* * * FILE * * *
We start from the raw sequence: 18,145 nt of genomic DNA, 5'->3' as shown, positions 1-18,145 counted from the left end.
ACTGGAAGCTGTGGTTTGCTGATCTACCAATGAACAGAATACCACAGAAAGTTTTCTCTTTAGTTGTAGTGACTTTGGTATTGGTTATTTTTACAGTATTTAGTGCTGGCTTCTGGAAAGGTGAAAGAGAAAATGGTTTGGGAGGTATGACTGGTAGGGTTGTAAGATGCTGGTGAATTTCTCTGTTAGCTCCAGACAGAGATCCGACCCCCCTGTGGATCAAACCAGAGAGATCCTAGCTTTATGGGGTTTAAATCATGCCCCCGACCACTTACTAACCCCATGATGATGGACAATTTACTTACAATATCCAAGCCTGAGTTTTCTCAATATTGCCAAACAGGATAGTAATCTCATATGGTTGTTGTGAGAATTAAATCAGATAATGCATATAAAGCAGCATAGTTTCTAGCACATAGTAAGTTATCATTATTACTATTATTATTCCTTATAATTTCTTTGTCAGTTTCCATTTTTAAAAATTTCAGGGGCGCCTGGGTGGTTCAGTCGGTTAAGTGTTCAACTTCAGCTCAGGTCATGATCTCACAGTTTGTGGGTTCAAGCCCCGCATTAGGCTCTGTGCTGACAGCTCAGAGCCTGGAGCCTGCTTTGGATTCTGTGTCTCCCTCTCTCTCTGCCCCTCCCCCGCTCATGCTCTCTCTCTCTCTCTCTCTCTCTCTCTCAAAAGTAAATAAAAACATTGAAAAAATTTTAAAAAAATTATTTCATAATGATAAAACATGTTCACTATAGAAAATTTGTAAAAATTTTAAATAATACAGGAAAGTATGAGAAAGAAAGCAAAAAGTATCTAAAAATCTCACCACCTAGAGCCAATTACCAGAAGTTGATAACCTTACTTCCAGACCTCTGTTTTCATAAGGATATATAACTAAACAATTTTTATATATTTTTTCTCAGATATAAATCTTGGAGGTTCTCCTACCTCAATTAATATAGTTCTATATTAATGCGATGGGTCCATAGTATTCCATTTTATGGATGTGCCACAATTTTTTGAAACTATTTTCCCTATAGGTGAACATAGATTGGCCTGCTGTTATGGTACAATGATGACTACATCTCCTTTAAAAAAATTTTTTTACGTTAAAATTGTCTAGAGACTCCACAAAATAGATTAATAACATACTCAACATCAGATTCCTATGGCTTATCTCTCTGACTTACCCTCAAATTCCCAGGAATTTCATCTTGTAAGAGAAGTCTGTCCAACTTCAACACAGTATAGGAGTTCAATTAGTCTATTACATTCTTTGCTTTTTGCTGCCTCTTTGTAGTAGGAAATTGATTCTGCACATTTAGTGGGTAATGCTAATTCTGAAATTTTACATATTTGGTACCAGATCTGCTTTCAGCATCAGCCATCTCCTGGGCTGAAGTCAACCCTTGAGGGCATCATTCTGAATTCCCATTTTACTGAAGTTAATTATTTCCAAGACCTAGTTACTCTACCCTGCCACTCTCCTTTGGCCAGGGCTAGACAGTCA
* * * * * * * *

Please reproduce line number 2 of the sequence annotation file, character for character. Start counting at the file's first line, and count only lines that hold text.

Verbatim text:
ACTGGAAGCTGTGGTTTGCTGATCTACCAATGAACAGAATACCACAGAAAGTTTTCTCTTTAGTTGTAGTGACTTTGGTATTGGTTATTTTTACAGTATTTAGTGCTGGCTTCTGGAAAGGTGAAAGAGAAAATGGTTTGGGAGGTATGACTGGTAGGGTTGTAAGATGCTGGTGAATTTCTCTGTTAGCTCCAGACAGAGATCCGACCCCCCTGTGGATCAAACCAGAGAGATCCTAGCTTTATGGGGTTTAAATCATGCCCCCGACCACTTACTAACCCCATGATGATGGACAATTTACTTACAATATCCAAGCCTGAGTTTTCTCAATATTGCCAAACAGGATAGTAATCTCATATGGTTGTTGTGAGAATTAAATCAGATAATGCATATAAAGCAGCATAGTTTCTAGCACATAGTAAGTTATCATTATTACTATTATTATTCCTTATAATTTCTTTGTCAGTTTCCATTTTTAAAAATTTCAGGGGCGCCTGGGTGGTTCAGTCGGTTAAGTGTTCAACTTCAGCTCAGGTCATGATCTCACAGTTTGTGGGTTCAAGCCCCGCATTAGGCTCTGTGCTGACAGCTCAGAGCCTGGAGCCTGCTTTGGATTCTGTGTCTCCCTCTCTCTCTGCCCCTCCCCCGCTCATGCTCTCTCTCTCTCTCTCTCTCTCTCTCTCAAAAGTAAATAAAAACATTGAAAAAATTTTAAAAAAATTATTTCATAATGATAAAACATGTTCACTATAGAAAATTTGTAAAAATTTTAAATAATACAGGAAAGTATGAGAAAGAAAGCAAAAAGTATCTAAAAATCTCACCACCTAGAGCCAATTACCAGAAGTTGATAACCTTACTTCCAGACCTCTGTTTTCATAAGGATATATAACTAAACAATTTTTATATATTTTTTCTCAGATATAAATCTTGGAGGTTCTCCTACCTCAATTAATATAGTTCTATATTAATGCGATGGGTCCATAGTATTCCATTTTATGGATGTGCCACAATTTTTTGAAACTATTTTCCCTATAGGTGAACATAGATTGGCCTGCTGTTATGGTACAATGATGACTACATCTCCTTTAAAAAAATTTTTTTACGTTAAAATTGTCTAGAGACTCCACAAAATAGATTAATAACATACTCAACATCAGATTCCTATGGCTTATCTCTCTGACTTACCCTCAAATTCCCAGGAATTTCATCTTGTAAGAGAAGTCTGTCCAACTTCAACACAGTATAGGAGTTCAATTAGTCTATTACATTCTTTGCTTTTTGCTGCCTCTTTGTAGTAGGAAATTGATTCTGCACATTTAGTGGGTAATGCTAATTCTGAAATTTTACATATTTGGTACCAGATCTGCTTTCAGCATCAGCCATCTCCTGGGCTGAAGTCAACCCTTGAGGGCATCATTCTGAATTCCCATTTTACTGAAGTTAATTATTTCCAAGACCTAGTTACTCTACCCTGCCACTCTCCTTTGGCCAGGGCTAGACAGTCA